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Grounding, the evidence

May 11, 2011

“People die from the feet up,” observes Everett Ogawa, master practitioner of Integral Bodywork. “That’s what my teacher used to say. You see it as people age. They fall more frequently, they break their hips. They’re not living in their lower bodies.”

Courtesy of my first three of ten sessions with Everett, I’ve experienced how his work, restoring the resilience of the connective tissue shaping the body, supports not only my physical alignment but my alignment in emotional and spiritual dimensions as well.

I ask him if it’s a reciprocal arrangement. Does a person’s inner work automatically translate into more mobile connective tissue and, as a result, visible changes in posture and gait?

“It can,” he replies. “Self-development can, but doesn’t always, bring about release in the connective tissue.”

In other words, if tissue is stuck on a material level, it needs a material assist — a physical method such as yoga, meditation, martial arts, or bodywork practiced with sufficient intensity and regularity — to get unstuck.

Everett tells this story: “I was visiting an accomplished Zen master. I saw that although he was sixty years old, he walked like he was seventy. He came to me for the ten sessions. As I worked, I only needed to use light touch to release the tissue. He said, ‘Everett, I see what you’re doing. You’re bringing transparency to the body.’ If you’re doing spiritual practice, that’s great. But you have to keep the body current with the realization.”

I like that. Keeping your body current with your consciousness.

I’d been home from my April visit to Everett Ogawa’s Integral Bodywork studio for ten days when I discovered something remarkable:

The lower half of my body.

For several months, in addition to the Gutsy Women’s Workout presented in The Woman’s Belly Book, I’ve been practicing Primordial Qigong. It’s a balancing, harmonizing form that honors the four directions as well as the alignment of heaven, the body’s center, and earth’s center.

Briefly described, you move through an Earth Cycle and then a Heaven Cycle four times, starting by facing east. In following rounds, you begin each pair of cycles facing south, west, and then north. The form structures your body as ritual space.

I’ve always enjoyed the Earth Cycle and its play of relatively small, circular hand gestures invoking vertical and horizontal axes. It’s fun.

Heaven CycleThe Heaven Cycle has been more challenging, involving large arm gestures that trace overlapping circles and frame the body in the vesica shaped by the circles’ intersection. It feels like work. I’m prone to leaving out a Heaven Cycle here or there, losing my place, spacing out in the process.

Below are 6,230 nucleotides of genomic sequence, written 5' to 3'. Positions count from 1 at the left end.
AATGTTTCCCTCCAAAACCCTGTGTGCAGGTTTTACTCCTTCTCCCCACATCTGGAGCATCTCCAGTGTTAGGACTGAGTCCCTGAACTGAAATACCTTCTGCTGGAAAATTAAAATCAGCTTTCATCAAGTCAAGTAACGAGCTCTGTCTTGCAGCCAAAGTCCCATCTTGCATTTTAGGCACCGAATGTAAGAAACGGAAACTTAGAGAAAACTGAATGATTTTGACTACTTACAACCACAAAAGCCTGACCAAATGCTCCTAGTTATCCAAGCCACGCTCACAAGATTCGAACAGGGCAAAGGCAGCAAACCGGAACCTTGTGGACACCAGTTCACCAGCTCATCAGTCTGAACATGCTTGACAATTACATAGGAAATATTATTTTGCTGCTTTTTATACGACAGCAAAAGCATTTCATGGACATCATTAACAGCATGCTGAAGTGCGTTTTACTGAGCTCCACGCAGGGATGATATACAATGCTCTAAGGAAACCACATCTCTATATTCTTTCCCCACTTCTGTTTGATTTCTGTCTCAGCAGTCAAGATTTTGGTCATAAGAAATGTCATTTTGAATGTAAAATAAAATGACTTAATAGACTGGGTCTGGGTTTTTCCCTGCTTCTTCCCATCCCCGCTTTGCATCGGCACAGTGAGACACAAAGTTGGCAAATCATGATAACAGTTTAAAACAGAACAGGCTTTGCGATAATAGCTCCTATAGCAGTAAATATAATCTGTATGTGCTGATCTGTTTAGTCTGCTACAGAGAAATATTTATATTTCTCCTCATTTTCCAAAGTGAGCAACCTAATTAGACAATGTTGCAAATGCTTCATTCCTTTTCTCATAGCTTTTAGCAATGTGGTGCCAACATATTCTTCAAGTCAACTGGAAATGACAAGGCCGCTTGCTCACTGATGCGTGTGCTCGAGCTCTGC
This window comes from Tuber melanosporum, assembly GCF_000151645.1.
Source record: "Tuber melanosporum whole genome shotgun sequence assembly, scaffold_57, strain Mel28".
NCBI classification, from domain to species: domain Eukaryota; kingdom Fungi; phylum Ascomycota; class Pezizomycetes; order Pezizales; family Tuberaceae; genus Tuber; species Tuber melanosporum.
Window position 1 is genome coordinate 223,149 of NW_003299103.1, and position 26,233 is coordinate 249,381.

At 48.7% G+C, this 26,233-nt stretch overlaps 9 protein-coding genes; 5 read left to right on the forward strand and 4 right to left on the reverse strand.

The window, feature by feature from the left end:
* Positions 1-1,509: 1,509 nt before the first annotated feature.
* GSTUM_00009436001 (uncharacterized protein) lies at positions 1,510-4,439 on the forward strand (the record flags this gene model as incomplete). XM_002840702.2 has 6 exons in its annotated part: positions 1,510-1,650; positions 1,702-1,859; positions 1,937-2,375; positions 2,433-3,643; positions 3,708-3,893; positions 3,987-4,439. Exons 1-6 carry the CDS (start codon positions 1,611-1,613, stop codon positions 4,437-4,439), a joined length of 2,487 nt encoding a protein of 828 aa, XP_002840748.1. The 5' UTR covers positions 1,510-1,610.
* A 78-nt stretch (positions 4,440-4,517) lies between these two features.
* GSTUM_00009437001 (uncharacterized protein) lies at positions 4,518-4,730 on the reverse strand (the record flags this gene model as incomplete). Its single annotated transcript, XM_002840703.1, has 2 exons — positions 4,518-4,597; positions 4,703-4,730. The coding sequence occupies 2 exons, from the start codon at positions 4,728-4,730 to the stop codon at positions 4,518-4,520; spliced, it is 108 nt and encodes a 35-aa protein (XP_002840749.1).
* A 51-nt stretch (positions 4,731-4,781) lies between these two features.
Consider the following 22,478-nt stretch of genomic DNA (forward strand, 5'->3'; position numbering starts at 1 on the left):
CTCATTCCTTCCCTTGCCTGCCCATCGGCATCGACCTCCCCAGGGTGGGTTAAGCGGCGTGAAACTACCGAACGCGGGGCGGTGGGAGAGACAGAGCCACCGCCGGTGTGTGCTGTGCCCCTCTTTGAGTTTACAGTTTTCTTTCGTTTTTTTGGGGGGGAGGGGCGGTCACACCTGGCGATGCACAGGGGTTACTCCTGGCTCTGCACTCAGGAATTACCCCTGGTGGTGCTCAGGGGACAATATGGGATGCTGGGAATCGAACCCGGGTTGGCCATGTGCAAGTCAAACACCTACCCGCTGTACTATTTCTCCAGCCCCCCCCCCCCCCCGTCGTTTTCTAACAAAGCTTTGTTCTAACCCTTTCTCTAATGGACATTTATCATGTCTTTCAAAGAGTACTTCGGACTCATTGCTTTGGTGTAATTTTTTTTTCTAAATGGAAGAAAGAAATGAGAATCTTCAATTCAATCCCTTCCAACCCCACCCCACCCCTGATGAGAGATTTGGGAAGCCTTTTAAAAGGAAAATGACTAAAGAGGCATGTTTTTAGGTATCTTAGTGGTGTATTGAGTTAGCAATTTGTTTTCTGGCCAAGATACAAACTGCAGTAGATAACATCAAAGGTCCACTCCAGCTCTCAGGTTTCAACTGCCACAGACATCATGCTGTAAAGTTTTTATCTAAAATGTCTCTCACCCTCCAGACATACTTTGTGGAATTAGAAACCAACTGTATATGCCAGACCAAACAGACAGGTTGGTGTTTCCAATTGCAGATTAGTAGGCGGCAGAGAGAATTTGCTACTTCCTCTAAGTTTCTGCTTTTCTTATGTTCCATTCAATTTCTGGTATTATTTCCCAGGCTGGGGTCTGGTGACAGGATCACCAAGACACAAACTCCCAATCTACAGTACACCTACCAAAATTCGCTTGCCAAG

I realized a few days ago that I had been doing the Heaven Cycle with only a vague awareness of anything below my waist.

In contrast, now I’m tracking the complete path of the circles and the full extent of my body down through each of the vesicas. Now I’m enjoying the Heaven Cycles immensely — and the fact that my body extends below my waist all the way to the ground.

I’m not done with the subject of grounding. There’s a connection between grounding and “weight management” that I want to explore. I want to tease out the connection between grounding and women simply feeling good about ourselves and our bodies. Feeling good about ourselves in our bodies.

Is it possible that being grounded makes body image anxiety a non-issue?

I’m not done with the subject of forgiveness, either. I have a hunch that forgiveness, as strange as it may seem, is key to women empowering ourselves. To our attaining release, freedom, peace. Claiming the birthright of being human.

We don’t deserve to die because of the life we carry inside us.

Everett says to me, often, that depression is epidemic among women because women are suppressing their anger. “Women need to harness their rage,” he says. “The fire in the belly.”

What’s the connection, if any, between forgiveness and fire in the belly?

Where in the body does forgiveness take place?

[You can find musings on “What do women want?” published in chronological order at whatwewomenwant.]

2 Comments leave one →
  1. December 8, 2011 5:48 pm

    I am interested in the hand circles you describe because I like to do those movements with a loaded paint brush in my hands on large paper. I too have noticed that the upper arcs are so much easier. Last night I was working on a smaller paper and found I was making the same movement at the bottom across from my belly and solar plexus. So I’m doing this vortex and it wants to go up so I a snake coming out of the vortex and winding up a tree I had already made. I am just in awe of this snake. It kind of scares me, I put gold spots all over it…. all over her. She’s pretty serious. I’m trying to get brave enough to work BIG again, bigger vortex, bigger snake!


  2. December 13, 2011 12:42 pm

    I can only whisper and smile “archetypal!” I hope you’ll follow that snake where she leads…


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